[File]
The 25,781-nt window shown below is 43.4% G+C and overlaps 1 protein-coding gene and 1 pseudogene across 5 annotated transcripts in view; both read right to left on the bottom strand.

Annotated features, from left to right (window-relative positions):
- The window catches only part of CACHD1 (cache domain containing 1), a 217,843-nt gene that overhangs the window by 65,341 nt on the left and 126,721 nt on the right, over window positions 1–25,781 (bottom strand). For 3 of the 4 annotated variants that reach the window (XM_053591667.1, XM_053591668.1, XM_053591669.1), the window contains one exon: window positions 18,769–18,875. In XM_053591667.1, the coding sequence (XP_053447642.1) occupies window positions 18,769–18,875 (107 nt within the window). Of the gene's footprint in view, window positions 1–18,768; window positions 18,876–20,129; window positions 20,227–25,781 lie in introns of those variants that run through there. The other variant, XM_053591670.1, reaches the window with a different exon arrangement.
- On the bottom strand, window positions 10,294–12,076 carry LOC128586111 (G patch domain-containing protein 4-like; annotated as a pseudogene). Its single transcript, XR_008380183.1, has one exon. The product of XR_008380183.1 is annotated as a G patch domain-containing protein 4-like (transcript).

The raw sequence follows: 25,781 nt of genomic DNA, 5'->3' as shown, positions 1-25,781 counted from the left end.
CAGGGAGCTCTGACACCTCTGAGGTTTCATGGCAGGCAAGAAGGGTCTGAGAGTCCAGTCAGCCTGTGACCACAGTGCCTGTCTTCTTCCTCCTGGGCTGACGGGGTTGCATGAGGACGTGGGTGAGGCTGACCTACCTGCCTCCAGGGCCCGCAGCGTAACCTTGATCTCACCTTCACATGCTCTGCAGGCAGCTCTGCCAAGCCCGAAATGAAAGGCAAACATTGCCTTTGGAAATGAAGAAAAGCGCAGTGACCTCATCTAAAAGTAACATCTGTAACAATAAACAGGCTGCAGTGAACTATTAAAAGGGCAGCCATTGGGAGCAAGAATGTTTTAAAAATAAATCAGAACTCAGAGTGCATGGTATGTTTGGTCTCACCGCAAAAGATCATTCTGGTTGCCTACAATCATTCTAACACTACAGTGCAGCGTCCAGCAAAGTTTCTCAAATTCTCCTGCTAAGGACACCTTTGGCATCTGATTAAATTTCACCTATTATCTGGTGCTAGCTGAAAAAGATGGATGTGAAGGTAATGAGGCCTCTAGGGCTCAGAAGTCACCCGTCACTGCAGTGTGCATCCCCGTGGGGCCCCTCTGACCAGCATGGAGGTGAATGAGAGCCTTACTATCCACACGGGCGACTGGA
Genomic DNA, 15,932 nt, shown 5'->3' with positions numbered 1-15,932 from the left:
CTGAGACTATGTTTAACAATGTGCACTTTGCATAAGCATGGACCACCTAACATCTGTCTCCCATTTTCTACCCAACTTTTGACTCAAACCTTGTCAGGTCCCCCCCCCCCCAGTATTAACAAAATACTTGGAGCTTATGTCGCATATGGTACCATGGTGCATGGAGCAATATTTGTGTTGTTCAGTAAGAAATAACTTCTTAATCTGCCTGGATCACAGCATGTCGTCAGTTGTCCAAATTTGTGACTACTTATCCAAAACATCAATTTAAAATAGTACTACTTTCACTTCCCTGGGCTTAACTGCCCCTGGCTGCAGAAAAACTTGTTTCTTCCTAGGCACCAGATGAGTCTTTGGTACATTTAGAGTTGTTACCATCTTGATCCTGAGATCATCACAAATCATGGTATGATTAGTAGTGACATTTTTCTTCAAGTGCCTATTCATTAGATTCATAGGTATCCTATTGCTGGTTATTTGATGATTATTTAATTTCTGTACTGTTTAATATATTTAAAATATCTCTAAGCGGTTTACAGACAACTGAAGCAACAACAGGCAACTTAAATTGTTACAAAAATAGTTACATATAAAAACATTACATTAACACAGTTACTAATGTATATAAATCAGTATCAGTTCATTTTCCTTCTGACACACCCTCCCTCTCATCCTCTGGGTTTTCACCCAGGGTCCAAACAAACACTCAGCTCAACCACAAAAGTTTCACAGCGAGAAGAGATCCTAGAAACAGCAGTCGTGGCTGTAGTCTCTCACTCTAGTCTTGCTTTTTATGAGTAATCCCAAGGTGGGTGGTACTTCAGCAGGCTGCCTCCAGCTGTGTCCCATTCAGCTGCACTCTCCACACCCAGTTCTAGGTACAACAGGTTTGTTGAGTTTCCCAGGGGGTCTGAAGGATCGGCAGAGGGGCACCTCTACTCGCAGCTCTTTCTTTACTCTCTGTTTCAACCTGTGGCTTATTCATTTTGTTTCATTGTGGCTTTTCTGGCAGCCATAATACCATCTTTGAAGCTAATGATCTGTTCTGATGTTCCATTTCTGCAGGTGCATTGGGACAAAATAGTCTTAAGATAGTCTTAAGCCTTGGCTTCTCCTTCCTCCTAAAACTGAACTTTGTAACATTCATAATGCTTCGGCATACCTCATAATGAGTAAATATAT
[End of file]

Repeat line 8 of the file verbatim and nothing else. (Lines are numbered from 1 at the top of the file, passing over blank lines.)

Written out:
CTGAGACTATGTTTAACAATGTGCACTTTGCATAAGCATGGACCACCTAACATCTGTCTCCCATTTTCTACCCAACTTTTGACTCAAACCTTGTCAGGTCCCCCCCCCCCCAGTATTAACAAAATACTTGGAGCTTATGTCGCATATGGTACCATGGTGCATGGAGCAATATTTGTGTTGTTCAGTAAGAAATAACTTCTTAATCTGCCTGGATCACAGCATGTCGTCAGTTGTCCAAATTTGTGACTACTTATCCAAAACATCAATTTAAAATAGTACTACTTTCACTTCCCTGGGCTTAACTGCCCCTGGCTGCAGAAAAACTTGTTTCTTCCTAGGCACCAGATGAGTCTTTGGTACATTTAGAGTTGTTACCATCTTGATCCTGAGATCATCACAAATCATGGTATGATTAGTAGTGACATTTTTCTTCAAGTGCCTATTCATTAGATTCATAGGTATCCTATTGCTGGTTATTTGATGATTATTTAATTTCTGTACTGTTTAATATATTTAAAATATCTCTAAGCGGTTTACAGACAACTGAAGCAACAACAGGCAACTTAAATTGTTACAAAAATAGTTACATATAAAAACATTACATTAACACAGTTACTAATGTATATAAATCAGTATCAGTTCATTTTCCTTCTGACACACCCTCCCTCTCATCCTCTGGGTTTTCACCCAGGGTCCAAACAAACACTCAGCTCAACCACAAAAGTTTCACAGCGAGAAGAGATCCTAGAAACAGCAGTCGTGGCTGTAGTCTCTCACTCTAGTCTTGCTTTTTATGAGTAATCCCAAGGTGGGTGGTACTTCAGCAGGCTGCCTCCAGCTGTGTCCCATTCAGCTGCACTCTCCACACCCAGTTCTAGGTACAACAGGTTTGTTGAGTTTCCCAGGGGGTCTGAAGGATCGGCAGAGGGGCACCTCTACTCGCAGCTCTTTCTTTACTCTCTGTTTCAACCTGTGGCTTATTCATTTTGTTTCATTGTGGCTTTTCTGGCAGCCATAATACCATCTTTGAAGCTAATGATCTGTTCTGATGTTCCATTTCTGCAGGTGCATTGGGACAAAATAGTCTTAAGATAGTCTTAAGCCTTGGCTTCTCCTTCCTCCTAAAACTGAACTTTGTAACATTCATAATGCTTCGGCATACCTCATAATGAGTAAATATAT